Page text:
6 months After being Reported Missing, Police Officer Arrested for Murder of 16 year old Susana Morales
When Susana Morales went missing on July 26, 2022, her family immediately knew something was wrong. In a timeline documented by WSB-TV News, the beginning of the tragedy occurred in this short period of time:
July 26, 2022:
6:00 PM: Susana Morales leaves her home on Santa Anna Drive in Norcross, walking to a friend's house nearby.
9:40 PM: Morales texts her mother to let her know she's walking home from Windscape Village.
It's the same apartment complex in Norcross where her suspected murderer, former Doraville police officer Miles Bryant, lives. His unit overlooks the Morales' family's home.
10:00 PM: Morales has still not returned home.
10:07 PM - 10:21 PM: A location app shows she is walking on Singleton Road.
10:21 PM - 10:26 PM: Morales' phone indicates that her last known location was Oak Loch Trace near Steve Reynolds Boulevard.
July 27, 2022:
9:00 AM: Morales' parents report her missing to the police.
11:00 AM: Bryant reports his gun being stolen.
October 2, 2022: Bryant responds to a report of a missing child but waits three days to finish the report, according to personnel records. Bryant is written up.
December 11, 2022: A former friend of Bryant's files a police report claiming that he has repeatedly been showing up uninvited at her apartment for nearly a year. The case is never assigned.
Almost seven months later, on February 6, 2023, Morales' remains are found in a wooded area near a highway close to the Gwinnett/Barrow county line. Police find a gun near the remains and determine that it's registered to Bryant.
Missing women of color don't receive the same level of attention and resources from law enforcement as missing white women. Researchers have cited factors such as systemic racism and bias within law enforcement agencies and society as a whole.
But further complicating the data is that non-Black women, such as Latinas, are often counted with white women in missing people data-sets, which researchers say diminishes the scope of the problem in the Latino community.
The Morales Family and Community Seeks Answers
María Bran, Susana Morales; mother, speaks to Jensser Morales of Univision 34 Atlanta
Photo credit: Univision 34 Atlanta
Now, the family is seeking answers and justice for the murder of their daughter. On the website set up to support the family's campaign for justice, the family reports pleading with the Gwinnett County police to escalate the search for their missing daughter, only to be told she probably ran away.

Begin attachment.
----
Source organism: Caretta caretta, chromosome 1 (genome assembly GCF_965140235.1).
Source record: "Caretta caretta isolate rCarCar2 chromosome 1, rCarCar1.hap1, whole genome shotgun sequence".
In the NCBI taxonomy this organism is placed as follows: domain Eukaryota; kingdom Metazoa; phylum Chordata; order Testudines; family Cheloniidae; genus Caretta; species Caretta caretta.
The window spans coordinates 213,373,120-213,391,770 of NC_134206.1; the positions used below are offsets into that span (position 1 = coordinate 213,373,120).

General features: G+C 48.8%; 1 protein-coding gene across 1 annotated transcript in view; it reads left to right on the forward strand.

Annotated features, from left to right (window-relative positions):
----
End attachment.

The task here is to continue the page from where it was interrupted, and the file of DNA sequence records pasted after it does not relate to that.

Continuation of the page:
The family was adamant, "She didn't run away. Something happened to her." Morales stayed in constant communication, often took the route she was kidnapped from, and checked in with her family letting them know she was on her way home.
The family eventually took matters into their own hands and contacted a neighbor who lives just a few houses over from the Morales home, who had a camera doorbell. They found video that recorded Morales walking home at 9:40 PM the evening of her disappearance.
Despite all of this, in the very little media coverage that exists in the early efforts to look for the missing Morales, Gwinnett Police responded to an inquiry by Univision Atlanta 34, that, "She is missing as a runaway because she left on her own. There has not been any leads to believe she is in danger. Detectives have currently spent more time following leads on this one case than any of the many other listed runaways. They have followed up on every lead that the family has provided."
It took the police department more than 6 months to find any leads regarding her disappearance despite evidence of Bryant having a history of stalking, harassing, and inappropriate behavior with women and girls. Bryant also lived in the same apartment complex that Morales' friend lived in, and the same one she left on July 26 to head home.
In a press release by the Gwinnett County Police Department, it was reported that a passerby called in possible human remains in the woods near the highway. Five days after the accidental discovery, they arrested Bryant.
Susana's family is still seeking justice and accountability with the Doraville County Police Department, with some members of the community joining in to support.
During a recent community protest covered by FOX5 Atlanta, protester Arely Guerra stated, "When a Hispanic person goes to the department to make a report, I don't want them to label us as... 'They are just gang members.' 'They'll be fine.' 'Oh, they're Hispanic girls, they just ran away' or 'Oh, they are Hispanic family; they always get rowdy.'"
The Morales family is demanding a fair and transparent investigation from the City of Doraville and its Police Department and the Gwinnett Police Department, and an acknowledgment that Title 35 of the Georgia Code was violated when the officers told the family to wait 48 hours before reporting Susana missing. The family has a gofund me to support burial and legal services.
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